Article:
On Jan. 30, PC maker Gateway (GTW) announced plans to buy rival eMachines for $235 million in cash and stock. Gateway CEO and founder Ted Waitt believes combining the two companies will give Gateway a leg up in the cutthroat PC market against kingpins Dell (DELL) and Hewlett-Packard (HPQ), which have been grabbing share from Gateway and making it difficult for the San Diego-based company to return to profitability after two years of losses. Waitt says the combined Gateway-eMachines could turn a profit as soon as 2005.
Waitt will serve as the new outfit's chairman, but he plans to hand the CEO spot to eMachines's CEO Wayne Inouye, who has turned his privately held company, based in Irvine, Calif., into a profitable leader in the low-price PC market. Shortly after announcing the merger, Waitt and Inouye talked about the deal with BusinessWeek Los Angeles Correspondent Arlene Weintraub. Following are edited excerpts from their conversation:
Q: Why does this deal make sense for Gateway?
Waitt: eMachines has developed a true low-cost model that allows it to remain profitable while selling PCs at low price points. Gateway has never been good at that. We believe we can take Gateway's brand and eMachines' very efficient distribution model and create a win-win for everybody. It's about rationalizing costs and combining strengths so we can pursue aggressive growth.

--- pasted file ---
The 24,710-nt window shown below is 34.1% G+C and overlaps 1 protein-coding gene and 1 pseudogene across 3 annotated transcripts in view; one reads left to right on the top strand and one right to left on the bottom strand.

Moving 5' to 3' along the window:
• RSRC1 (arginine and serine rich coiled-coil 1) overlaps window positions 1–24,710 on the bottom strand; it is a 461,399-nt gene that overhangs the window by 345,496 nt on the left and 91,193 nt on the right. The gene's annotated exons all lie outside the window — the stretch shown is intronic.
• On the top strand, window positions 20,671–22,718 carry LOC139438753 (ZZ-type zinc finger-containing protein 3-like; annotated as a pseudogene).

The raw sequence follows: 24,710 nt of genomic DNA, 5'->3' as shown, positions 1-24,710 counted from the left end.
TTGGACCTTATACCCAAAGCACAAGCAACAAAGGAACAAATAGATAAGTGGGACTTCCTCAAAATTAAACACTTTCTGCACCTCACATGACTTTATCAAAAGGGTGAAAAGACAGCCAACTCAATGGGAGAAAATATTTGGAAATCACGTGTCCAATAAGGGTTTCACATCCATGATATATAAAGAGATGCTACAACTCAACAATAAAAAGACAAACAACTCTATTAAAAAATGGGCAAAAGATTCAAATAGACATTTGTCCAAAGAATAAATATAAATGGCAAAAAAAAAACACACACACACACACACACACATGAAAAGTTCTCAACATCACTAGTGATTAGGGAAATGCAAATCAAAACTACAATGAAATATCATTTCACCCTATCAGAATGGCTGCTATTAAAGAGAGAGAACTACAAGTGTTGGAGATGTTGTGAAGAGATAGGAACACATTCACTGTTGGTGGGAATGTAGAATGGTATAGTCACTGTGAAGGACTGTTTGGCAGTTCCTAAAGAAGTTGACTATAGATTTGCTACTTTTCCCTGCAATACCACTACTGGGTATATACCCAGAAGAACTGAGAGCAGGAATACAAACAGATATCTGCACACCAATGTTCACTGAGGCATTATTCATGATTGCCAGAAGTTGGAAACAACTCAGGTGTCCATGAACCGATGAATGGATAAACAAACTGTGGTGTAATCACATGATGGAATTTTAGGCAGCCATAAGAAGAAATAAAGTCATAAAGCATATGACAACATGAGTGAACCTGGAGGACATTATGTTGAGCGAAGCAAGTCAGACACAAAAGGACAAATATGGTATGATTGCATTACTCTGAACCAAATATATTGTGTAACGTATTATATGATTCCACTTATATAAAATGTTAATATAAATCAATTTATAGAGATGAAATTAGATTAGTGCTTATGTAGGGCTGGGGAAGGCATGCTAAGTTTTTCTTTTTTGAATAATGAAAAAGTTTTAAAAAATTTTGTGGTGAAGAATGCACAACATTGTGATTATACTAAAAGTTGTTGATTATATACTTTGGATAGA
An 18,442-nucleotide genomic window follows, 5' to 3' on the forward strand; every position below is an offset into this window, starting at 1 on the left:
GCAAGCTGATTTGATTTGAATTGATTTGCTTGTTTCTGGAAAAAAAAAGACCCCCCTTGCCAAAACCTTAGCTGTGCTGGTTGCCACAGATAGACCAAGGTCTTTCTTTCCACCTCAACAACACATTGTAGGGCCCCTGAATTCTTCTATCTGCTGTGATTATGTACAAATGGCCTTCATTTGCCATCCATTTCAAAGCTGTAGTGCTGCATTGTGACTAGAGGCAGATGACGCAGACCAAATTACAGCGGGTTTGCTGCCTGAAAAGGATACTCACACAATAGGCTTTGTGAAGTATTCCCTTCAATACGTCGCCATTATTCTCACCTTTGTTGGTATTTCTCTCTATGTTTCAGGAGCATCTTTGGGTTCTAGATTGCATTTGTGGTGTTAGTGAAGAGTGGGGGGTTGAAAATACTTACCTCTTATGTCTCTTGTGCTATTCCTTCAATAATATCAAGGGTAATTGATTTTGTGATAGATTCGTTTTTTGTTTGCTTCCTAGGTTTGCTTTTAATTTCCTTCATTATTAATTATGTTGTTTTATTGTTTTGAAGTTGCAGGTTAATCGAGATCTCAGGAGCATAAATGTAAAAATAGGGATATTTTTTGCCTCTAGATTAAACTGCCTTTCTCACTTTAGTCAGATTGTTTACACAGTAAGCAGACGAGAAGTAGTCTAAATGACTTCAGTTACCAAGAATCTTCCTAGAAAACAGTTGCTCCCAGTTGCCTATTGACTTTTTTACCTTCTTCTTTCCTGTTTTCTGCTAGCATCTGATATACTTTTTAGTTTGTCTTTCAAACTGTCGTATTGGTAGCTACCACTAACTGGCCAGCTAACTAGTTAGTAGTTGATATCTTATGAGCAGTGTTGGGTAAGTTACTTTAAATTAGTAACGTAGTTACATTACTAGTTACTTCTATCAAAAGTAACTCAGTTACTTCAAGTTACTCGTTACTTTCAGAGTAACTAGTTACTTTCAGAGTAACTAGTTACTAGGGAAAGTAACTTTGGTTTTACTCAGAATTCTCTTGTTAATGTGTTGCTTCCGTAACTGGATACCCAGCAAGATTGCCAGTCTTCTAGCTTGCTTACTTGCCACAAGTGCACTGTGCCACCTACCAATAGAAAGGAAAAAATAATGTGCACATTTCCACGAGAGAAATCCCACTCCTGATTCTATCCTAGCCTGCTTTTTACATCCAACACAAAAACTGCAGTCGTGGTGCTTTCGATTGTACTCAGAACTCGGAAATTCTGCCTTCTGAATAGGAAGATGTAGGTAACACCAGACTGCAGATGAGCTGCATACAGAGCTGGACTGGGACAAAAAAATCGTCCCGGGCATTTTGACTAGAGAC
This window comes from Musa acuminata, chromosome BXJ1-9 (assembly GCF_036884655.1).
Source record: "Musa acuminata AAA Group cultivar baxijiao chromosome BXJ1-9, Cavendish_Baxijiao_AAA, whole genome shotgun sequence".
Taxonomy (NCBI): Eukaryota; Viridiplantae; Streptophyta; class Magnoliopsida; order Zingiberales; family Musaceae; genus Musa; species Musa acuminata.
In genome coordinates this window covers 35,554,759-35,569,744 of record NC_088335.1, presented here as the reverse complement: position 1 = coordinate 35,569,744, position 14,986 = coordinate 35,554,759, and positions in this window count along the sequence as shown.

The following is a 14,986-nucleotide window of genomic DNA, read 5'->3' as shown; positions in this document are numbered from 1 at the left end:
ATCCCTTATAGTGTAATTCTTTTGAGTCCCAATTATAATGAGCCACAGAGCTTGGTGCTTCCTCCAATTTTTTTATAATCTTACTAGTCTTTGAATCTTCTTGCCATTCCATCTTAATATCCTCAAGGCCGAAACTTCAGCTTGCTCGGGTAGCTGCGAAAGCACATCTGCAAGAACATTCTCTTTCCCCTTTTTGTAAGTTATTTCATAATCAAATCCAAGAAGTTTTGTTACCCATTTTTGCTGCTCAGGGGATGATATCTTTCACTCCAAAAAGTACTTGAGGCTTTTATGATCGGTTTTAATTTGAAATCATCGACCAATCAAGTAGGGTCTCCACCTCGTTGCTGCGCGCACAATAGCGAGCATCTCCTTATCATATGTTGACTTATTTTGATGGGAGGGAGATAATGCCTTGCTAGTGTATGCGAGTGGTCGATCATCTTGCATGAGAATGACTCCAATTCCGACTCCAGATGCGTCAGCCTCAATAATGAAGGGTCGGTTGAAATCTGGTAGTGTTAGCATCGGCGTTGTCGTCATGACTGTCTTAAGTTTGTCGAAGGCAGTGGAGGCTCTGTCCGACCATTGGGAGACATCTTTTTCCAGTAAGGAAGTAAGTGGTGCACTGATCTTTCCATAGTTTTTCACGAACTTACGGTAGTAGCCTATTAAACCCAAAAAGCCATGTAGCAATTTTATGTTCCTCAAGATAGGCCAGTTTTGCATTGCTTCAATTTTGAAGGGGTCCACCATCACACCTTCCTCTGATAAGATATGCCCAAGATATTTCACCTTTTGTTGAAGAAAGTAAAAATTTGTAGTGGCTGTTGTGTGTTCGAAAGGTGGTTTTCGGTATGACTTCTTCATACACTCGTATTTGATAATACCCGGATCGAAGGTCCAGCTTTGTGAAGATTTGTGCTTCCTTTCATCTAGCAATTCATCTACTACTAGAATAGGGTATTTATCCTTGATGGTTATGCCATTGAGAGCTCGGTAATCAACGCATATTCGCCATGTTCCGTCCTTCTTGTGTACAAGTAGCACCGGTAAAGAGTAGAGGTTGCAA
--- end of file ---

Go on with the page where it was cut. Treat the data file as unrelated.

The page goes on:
Q: eMachines has developed strong partnerships with large consumer electronics retailers such as Best Buy (BBY) and Costco (COST). In light of the high costs involved in maintaining Gateway's stand-alone stores, wouldn't it make sense to close the stores and distribute Gateway products through eMachines' retailers?
Waitt: Our goal is to reduce our sales, general, and administrative costs. eMachines has the most competitive cost structure we've ever seen. We'll look closely at our stores and decide what needs to be done to get to profitability. If the stores fit, fine. But we'll do whatever is needed to cut costs and become profitable.
Q: Over the last year, Gateway has introduced several consumer-electronics products, leading some analysts to wonder if Gateway was planning to move out of the PC market altogether. Does this deal solidify Gateway's commitment to PCs?
Waitt: Yes. It was never an option to exit the PC business. It's a huge business. It's a tough business. But we see opportunity for another really strong player.
Q: What will be the brand and distribution strategy going forward?
Inouye: We've talked about a lot of things. Ted is a believer in having multiple brands distributed through multiple channels. But we're not ready yet to roll out our full strategy.
Q: How will the new company be able to better compete against HP and Dell?
Inouye: We'll have double the volume [compared to Gateway and eMachines separately], more scale, and a better ability to leverage our buying strength.
Waitt: And we'll be able to take eMachines' experience on the low-end of the market and use that to compete directly with Dell.